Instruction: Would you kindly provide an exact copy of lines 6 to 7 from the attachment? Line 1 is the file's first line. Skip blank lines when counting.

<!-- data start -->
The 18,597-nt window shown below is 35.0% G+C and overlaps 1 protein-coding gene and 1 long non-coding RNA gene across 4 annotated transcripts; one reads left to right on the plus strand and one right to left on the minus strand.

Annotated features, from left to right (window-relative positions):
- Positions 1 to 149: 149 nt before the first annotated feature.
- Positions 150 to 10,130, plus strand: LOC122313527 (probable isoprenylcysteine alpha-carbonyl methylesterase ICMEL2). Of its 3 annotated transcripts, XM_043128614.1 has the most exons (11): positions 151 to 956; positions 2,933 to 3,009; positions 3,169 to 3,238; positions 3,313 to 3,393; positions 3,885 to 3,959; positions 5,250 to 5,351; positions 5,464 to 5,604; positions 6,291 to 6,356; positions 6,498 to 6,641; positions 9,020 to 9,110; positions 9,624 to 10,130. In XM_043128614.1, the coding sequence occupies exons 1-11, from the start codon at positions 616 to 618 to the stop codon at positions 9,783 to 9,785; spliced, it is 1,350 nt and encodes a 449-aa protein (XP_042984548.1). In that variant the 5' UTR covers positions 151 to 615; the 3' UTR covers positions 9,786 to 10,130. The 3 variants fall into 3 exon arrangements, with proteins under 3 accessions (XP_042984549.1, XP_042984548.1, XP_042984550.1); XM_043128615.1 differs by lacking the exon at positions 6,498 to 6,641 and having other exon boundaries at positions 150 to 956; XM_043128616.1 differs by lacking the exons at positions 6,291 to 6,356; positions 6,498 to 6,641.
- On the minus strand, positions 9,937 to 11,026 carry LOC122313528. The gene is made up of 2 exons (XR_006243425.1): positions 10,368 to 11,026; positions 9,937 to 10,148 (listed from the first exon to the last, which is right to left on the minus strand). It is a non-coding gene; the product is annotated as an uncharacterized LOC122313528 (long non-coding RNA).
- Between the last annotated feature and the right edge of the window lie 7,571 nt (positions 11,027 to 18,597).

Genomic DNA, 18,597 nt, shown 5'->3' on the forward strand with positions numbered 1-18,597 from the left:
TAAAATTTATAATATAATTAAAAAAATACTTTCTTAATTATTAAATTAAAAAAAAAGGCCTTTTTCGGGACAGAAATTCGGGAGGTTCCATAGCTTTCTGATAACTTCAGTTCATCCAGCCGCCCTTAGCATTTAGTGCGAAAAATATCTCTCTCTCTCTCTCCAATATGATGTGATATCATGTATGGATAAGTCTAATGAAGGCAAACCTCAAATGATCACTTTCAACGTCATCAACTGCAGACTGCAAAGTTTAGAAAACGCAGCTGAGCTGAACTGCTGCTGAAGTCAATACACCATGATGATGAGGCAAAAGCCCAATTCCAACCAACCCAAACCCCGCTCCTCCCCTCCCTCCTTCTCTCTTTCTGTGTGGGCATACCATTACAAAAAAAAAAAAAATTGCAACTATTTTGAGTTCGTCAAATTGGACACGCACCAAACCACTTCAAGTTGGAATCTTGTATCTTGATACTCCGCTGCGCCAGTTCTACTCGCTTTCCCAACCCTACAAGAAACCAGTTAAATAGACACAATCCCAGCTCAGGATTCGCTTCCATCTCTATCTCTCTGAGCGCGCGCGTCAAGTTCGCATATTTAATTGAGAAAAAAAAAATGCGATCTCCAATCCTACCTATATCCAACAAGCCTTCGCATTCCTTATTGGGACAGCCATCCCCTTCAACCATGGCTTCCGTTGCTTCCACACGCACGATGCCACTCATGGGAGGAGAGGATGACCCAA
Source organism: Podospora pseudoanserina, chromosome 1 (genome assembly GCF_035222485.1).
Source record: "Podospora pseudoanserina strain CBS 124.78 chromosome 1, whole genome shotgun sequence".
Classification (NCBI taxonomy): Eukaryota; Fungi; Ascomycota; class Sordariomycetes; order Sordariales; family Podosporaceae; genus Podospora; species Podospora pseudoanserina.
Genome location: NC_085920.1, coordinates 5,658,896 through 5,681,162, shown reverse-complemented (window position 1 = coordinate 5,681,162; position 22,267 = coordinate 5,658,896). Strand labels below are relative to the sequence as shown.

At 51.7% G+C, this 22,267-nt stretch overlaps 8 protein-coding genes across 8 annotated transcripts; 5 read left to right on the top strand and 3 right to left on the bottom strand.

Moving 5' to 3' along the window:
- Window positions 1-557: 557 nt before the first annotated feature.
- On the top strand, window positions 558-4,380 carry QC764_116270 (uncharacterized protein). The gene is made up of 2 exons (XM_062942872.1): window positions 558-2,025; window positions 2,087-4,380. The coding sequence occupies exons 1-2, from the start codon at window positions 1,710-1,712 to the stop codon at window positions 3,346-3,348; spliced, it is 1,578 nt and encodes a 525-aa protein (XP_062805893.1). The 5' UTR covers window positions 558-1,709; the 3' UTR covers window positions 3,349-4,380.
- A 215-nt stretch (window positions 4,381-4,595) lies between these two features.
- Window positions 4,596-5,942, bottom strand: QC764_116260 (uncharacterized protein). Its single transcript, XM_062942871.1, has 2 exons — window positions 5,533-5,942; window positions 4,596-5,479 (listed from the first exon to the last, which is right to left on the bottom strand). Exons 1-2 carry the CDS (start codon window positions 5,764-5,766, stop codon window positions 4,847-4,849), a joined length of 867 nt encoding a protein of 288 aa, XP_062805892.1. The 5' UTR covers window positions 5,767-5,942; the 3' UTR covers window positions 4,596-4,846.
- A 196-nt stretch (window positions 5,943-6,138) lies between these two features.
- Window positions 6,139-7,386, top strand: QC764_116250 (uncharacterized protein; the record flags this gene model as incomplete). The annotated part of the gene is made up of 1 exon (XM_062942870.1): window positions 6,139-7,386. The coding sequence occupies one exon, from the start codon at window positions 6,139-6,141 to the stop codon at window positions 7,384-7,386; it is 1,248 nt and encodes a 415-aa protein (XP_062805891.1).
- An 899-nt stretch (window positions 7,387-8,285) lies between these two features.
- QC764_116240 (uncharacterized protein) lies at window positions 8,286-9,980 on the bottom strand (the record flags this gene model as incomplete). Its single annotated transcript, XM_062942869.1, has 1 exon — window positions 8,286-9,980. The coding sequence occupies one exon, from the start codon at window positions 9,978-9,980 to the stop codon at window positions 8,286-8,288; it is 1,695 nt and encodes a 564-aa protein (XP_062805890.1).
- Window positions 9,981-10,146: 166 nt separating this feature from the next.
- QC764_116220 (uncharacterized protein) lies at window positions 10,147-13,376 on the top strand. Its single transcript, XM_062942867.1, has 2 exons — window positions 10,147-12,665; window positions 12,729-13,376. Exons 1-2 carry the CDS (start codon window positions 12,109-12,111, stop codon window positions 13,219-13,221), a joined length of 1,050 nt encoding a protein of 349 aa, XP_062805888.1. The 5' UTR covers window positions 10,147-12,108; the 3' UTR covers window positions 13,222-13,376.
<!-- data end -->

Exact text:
- Between the last annotated feature and the right edge of the window lie 7,571 nt (positions 11,027 to 18,597).

Genomic DNA, 18,597 nt, shown 5'->3' on the forward strand with positions numbered 1-18,597 from the left: